There are business magazines that thrive largely on articles commending the role of corporate houses in different sectors. One can speculate that this could be a way of bringing in more revenue through advertising but it certainly does not make for good journalism.

These issues are difficult to gauge precisely as there is no hard evidence. But there is a view within the media community that despite the huge salaries now being paid to business journalists in the print and electronic media, the incidence of corruption remains the same .

There was a time when business journalists would queue up to get a free shirt after a press conference by a textile company. Now they can afford to buy their own shirts. But it is whispered that much more is now being doled out by these firms that need to have positive write-ups in the media, especially at crucial times such as prior to a public issue to raise money or before launching a major project.

As far as the public issues are concerned, there has even been a pernicious practice of handing out envelopes filled with cash, or cash vouchers, to reporters at the press conference with the explanation that they could buy a small gift for themselves rather than being given the obligatory clock or tie from the organisers.

Insider trading by journalists is yet another story. Some journalists had become famous among their colleagues for the huge portfolios that they had built up over the years through getting preferential allotments from blue chip firms. Others were alleged to have been adept in planting stories at key times to ensure that prices of shares move up or down as the need may be.

But what is significant is that, as mentioned earlier, the gatekeepers in the media organisations concerned are clearly not being vigilant enough to ensure that such manipulation of news is kept to the minimum.

Most managements take the justifiable view that the free trip provides a tremendous learning opportunity to the scribe concerned, especially since Indian newspapers lack the financial muscle to fund such trips on their own. And there is no doubt that actually seeing a huge automobile or telecom giant's operations enhances the writer's education apart from the enormous contacts gained during the course of the trip.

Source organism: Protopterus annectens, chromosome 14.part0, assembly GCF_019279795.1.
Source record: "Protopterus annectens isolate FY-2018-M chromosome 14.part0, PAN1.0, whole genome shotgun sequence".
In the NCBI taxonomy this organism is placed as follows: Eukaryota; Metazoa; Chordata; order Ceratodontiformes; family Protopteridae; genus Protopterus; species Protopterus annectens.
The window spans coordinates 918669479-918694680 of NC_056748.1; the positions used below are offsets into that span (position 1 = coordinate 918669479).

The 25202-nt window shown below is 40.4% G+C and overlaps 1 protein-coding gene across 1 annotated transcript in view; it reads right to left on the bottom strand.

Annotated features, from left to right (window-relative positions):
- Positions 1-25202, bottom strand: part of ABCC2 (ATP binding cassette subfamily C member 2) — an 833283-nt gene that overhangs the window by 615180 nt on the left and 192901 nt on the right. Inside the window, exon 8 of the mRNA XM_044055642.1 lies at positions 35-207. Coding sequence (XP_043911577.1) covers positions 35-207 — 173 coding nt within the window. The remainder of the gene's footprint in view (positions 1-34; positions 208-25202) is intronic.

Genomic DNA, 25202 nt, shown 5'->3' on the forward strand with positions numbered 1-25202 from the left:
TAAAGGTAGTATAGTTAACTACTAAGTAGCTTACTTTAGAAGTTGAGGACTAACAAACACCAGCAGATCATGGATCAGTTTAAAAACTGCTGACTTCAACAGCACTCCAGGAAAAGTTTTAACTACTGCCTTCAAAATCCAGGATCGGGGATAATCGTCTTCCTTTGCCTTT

But ever since India's economic liberalisation in the 1990s, these junkets have assumed ridiculous proportions. To the extent that business journalists would ask each other where they were going every month. One leading South Korean carmaker has been organising two-three junkets every year and several business journalists have visited Seoul, courtesy the carmaker.

On the plus side, the vast majority of business journalists try to remain as free of bias as possible. This is why firms trying to buy their way into good news and column-centimetres in newspapers do not always find it easy to locate a pliable scribe. There are also editors and reporters who have consciously decided to avoid buying any stocks or shares to ensure complete objectivity in their writing.

So it is not all bad news. But the Securities and Exchange Board of India (SEBI) has shown in its latest report that a problem does exist. Greater vigilance, therefore, is needed to eliminate this blot on the media's reputation as a public watchdog.

Few examples:

Nue Gen hair Oil : Two TV news channels present two different views  on the said product throwing the viewers in to confusion on the oproducts utility.

Reliance Power IPO : The TV presenters were saying every thing was good about the issue till is listed below the issue price. And after, we found the TV people saying every thing was wrong and talking it down. What is this!.

Media definitely plays very critical rolein influencing people, especially business media, let it be print media, visual media or any other media apart from keeping people informed and updated also plays an important role in investment advice, as a single wrong information may get a number of people bankrupt.

Let the business media give accurate information, honestly and professionally gathered. Inaccurate and sloppy reporting msut be avioded.

Let business journalists' dealings with sources of information - - and with ather editorial staff  must be truthful. Let their judgements be based on through reporting and reasonable analysis. There should be no ideological agenda for businss media.

Let the business media who do anlytic journalism and commentaries, must always be fair and present the facts with out fear or favour.

Let business media realise the fact that it is important to ensure that their communications are meaningfullly creative yet completely honest.





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-------------------------------------------------------------------------------------------------------------------------------*Senior Faculty, P.G.Department of commerce, The Hindu College , Machilipatnam, Andhra Pradesh, INDIA

  Guest Faculty, Department of Business Management, Krishna University, Machilipatnam, Andhra Pradesh, INDIA

 Directore &  Core Faculty,  Attitude+ve, Behavioural Training Solutions, Machilipatnam & Visakhapatnam, INDIA

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This article was published on 2011/03/24